Neil Wardell Court of Appeal 29th April 2004 [Ty Mawr]

This appeal concerned abuse at Ty Mawr Childrens Home.

There was report in 1992 about physical and emotional abuse and the number of suicide attempts at Ty Mawr Community Home Inquiry Report 1992: Gareth Williams QC John McCreadie M.Ed [3]

There was also another court appeal concerning abuse at Ty Mawr  2001 Feb 15 Barrie Owen Alden, John Robert Stafford Wright, Court of Appeal [4]

For indexes of Court of Appeal Documents and newspaper articles:

An Index / Timeline of Newspaper Articles on Cathy Fox Blog [1]

An Index / Timeline of Court Appeal Documents on Cathy Fox Blog [2]

Redaction

Some reports have had victims names redacted and some assault details redacted.

This is a difficult balance-  normally I would think that  I should not “censor” details but on consultation with various people I have taken the decision to redact. This is mainly to protect victims, their friends and relatives from reading unnecessary detail about themselves or friends, to stop identification of victims and to stop the gratification of those who seek salacious details.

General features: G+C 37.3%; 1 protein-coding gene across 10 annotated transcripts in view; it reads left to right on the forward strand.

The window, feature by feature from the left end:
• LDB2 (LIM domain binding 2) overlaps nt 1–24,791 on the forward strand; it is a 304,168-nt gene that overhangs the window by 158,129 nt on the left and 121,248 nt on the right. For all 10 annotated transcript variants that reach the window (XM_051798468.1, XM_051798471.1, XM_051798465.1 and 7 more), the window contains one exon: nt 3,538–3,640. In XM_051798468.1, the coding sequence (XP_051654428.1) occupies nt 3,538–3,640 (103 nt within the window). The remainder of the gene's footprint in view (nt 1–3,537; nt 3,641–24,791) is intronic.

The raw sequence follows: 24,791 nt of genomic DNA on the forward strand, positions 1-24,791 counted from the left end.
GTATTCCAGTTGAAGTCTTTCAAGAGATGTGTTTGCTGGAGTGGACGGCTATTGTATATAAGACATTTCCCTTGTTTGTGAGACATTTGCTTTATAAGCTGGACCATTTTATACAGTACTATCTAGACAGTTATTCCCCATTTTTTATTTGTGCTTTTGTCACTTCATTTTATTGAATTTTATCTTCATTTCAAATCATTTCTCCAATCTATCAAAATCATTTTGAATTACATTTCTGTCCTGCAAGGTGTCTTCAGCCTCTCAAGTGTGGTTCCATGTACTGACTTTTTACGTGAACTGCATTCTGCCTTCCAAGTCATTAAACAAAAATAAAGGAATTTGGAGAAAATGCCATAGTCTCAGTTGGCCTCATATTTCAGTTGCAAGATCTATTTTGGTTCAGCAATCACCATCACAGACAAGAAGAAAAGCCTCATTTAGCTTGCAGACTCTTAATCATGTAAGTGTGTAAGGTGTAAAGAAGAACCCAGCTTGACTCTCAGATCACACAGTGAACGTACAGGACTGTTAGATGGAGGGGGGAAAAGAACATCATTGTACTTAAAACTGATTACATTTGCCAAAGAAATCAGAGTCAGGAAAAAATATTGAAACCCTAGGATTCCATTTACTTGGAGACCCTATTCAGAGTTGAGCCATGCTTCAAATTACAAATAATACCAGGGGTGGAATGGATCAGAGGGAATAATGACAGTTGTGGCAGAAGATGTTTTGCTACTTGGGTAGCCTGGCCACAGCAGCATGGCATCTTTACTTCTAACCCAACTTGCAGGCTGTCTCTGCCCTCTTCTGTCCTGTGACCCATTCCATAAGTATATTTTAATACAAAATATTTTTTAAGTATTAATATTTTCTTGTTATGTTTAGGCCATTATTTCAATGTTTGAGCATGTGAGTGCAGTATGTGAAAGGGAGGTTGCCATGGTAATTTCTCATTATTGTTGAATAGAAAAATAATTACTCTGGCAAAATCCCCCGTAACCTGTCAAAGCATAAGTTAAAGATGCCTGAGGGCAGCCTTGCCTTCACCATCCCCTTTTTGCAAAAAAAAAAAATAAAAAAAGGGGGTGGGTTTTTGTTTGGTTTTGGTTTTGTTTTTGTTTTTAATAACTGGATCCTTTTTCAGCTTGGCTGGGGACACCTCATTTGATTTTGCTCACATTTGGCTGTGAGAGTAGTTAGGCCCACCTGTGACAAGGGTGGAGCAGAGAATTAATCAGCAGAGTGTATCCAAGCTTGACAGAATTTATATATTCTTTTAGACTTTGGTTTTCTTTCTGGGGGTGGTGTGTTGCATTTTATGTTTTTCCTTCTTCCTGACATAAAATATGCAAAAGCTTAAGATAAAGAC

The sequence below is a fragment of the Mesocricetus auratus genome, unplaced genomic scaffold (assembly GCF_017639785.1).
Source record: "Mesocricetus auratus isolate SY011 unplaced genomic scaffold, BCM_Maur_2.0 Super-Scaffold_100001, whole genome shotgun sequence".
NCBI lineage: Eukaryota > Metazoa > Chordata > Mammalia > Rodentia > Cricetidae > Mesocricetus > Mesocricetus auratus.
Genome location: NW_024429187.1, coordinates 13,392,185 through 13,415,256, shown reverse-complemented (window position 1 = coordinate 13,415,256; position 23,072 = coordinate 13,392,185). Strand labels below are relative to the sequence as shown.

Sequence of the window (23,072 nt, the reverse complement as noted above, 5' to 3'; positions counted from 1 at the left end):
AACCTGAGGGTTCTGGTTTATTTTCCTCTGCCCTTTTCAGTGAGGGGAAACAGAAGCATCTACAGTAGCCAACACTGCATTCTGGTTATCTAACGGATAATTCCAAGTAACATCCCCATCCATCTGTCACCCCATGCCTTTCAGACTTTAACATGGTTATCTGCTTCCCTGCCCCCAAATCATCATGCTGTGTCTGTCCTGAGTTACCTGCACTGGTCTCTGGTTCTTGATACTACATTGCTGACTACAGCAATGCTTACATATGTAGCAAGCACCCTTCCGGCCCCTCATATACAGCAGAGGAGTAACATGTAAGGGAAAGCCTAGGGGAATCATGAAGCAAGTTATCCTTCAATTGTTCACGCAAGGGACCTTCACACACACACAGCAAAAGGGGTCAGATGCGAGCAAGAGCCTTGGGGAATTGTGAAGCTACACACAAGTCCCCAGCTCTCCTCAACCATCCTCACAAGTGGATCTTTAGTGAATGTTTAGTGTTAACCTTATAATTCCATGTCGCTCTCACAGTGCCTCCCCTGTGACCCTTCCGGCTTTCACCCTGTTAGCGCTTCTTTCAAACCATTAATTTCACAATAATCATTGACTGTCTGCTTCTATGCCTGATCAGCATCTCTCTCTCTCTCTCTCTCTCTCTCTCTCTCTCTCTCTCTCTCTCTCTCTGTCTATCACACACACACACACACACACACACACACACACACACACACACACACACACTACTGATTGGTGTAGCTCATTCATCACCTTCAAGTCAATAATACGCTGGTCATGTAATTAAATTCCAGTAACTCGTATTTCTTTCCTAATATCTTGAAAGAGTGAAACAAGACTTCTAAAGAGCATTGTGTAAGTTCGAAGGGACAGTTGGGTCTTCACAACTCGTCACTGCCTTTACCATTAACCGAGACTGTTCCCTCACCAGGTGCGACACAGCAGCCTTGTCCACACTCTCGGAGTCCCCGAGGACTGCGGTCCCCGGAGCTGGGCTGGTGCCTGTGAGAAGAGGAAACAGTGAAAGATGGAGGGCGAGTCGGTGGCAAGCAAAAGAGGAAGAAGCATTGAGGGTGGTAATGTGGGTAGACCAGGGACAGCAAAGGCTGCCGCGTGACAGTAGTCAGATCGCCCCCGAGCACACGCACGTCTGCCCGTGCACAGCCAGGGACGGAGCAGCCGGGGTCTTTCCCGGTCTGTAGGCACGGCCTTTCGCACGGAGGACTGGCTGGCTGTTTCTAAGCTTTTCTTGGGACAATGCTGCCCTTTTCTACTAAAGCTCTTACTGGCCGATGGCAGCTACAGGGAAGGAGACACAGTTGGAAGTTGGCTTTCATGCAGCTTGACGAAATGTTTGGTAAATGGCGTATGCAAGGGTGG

In addition to the obvious “victims redaction”  of personal information about victims, including their ages sometimes, I have thus “assault redacted” across most of the spectrum of abuse. This may obscure sometimes the legal reason for the appeal, but should make no large difference to the vital information for researchers that these documents contain. That information is mainly names of the perpetrators, past addresses, the actual specific charges the perpetrators faced – on which newspapers are pathetically inaccurate and this information enables the links and patterns between people and places and abuse at various times to be ascertained.

If you think that the balance is not correct or that a particular redaction needs reconsideration, please say.

Index/Timeline of Court Appeal Documents on Cathy Fox Blog [2]